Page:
Improvisational theatre has been getting a lot of attention over the last decade. Shows like the British and American versions of “Whose Line Is It Anyway?” and spin-off’s like “Drew Carey’s Green Screen Show” have introduced the world to the unique experience of improv, a theatre style in which the actors perform spontaneously, without a script. Improv is a lot more than theatre and television shows, however. The skills that it provides have a broad spectrum of application.
It is with this thought that I find myself on a Sunday night at the Firehouse Performing Arts Center, attending a beginner’s class on improv taught by Sheila Goldsmith. Being naturally shy and having absolutely no theatre or acting experience made me worry that the class was going to be a little awkward, but at the moment that the class started my fears were dispelled. As we all went around and introduced ourselves, I realized that many of the students were in the same place as me; levels of experience varied greatly.
While the diversity in the class brought up my comfort levels, a key element of Goldsmith’s ideology made me feel right at home. “It’s okay to make mistakes,” said Goldsmith. This is further illustrated by an exercise she has us do where we walk around, throwing our hands up at everyone we come across and loudly saying, “I screwed up!”
The class seems like an instant safe zone. It feels comfortable to be there. Bill Steele, a fourth grade teacher from Sunnyland elementary, says that some nights it’s hard to come in. Once he gets in class, however, it all gets turned around. “When I leave,” Bill said, “I’m so glad I came.” This is a common comment, Goldsmith says.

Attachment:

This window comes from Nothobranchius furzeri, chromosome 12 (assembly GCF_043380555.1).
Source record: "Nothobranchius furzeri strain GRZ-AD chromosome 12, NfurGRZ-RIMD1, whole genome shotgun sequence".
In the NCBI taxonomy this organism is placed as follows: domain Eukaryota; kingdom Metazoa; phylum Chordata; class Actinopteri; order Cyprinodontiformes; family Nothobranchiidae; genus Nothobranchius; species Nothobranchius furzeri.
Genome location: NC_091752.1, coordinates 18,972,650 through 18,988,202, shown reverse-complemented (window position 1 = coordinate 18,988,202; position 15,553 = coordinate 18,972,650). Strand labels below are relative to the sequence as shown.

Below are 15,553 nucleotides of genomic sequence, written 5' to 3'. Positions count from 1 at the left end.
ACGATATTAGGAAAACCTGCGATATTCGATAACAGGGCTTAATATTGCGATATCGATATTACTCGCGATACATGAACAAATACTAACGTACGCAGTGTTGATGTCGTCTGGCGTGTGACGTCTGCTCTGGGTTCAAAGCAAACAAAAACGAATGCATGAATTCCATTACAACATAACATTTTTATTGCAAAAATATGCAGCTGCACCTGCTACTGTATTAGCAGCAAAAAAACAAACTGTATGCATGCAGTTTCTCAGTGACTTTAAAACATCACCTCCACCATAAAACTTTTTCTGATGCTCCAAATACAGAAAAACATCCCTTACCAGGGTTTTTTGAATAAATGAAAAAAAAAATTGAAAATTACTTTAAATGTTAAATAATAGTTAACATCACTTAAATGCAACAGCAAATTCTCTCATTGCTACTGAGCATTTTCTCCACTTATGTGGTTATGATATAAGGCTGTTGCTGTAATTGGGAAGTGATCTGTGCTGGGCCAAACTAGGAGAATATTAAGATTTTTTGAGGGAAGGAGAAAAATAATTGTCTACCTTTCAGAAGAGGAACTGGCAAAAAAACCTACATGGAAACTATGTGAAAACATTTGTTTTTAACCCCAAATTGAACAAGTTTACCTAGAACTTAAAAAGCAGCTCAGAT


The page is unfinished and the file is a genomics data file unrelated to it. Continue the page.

Almost instantly a bond forms between classmates. It is silently understood that we are all there to do the same thing, and no amount of silliness or playfulness will be criticized. My new found comfort is helpful, because I also feel like I am learning some new and important skills.
While I felt some newly formed skills starting to bud deep inside of me, I could also see those skills shoot from the soil and into the sky at the intermediate class. The intermediate class is held at Mindport, in downtown Bellingham. It is here, in the midst of the more experienced, that I begin to see applications beyond the group of students laughing and having what might be the best time of their lives.
Goldsmith, a veteran of San Francisco’s Bay Area Theatre Sports, and co-founder of the Upfront Theatre, is a firm believer in improv as a way of improving the quality of life for everyone. “I use [improv] to broaden and deepen the range of who I am,” Goldsmith stated.
In addition to improving yourself, improv has practical applications in everything from business all the way to the general creative arts. “I love that improv brings a perfect balance between focus and spontaneity,” said Steph Donovan, an assistant to Goldsmith in both her beginner and intermediate classes.
This is seen in many of the students of Goldsmith. Like the beginner class, the intermediate offers a sampling of quite a broad spectrum, from grade school teachers, to children’s book illustrators, to one particularly talented high school student named Emma Cohn.
Cohn, who is almost sixteen, is a great example of improv helping people in the real world. For Cohn, the improv classes help her bond with adults, a skill she uses outside of the classes.
Goldsmith is the director of Improv Playworks, and offers classes on improv at both the Firehouse, at 1314 Harris Street, and Mindport, at 210 W. Holly Street, where she also offers a free drop-in class. Stop in for the drop-in classes on Wednesday, October 12, from 7-9 p.m., or Saturday, November 5, from 10 a.m. to 12 p.m. For more information, call 756-0756.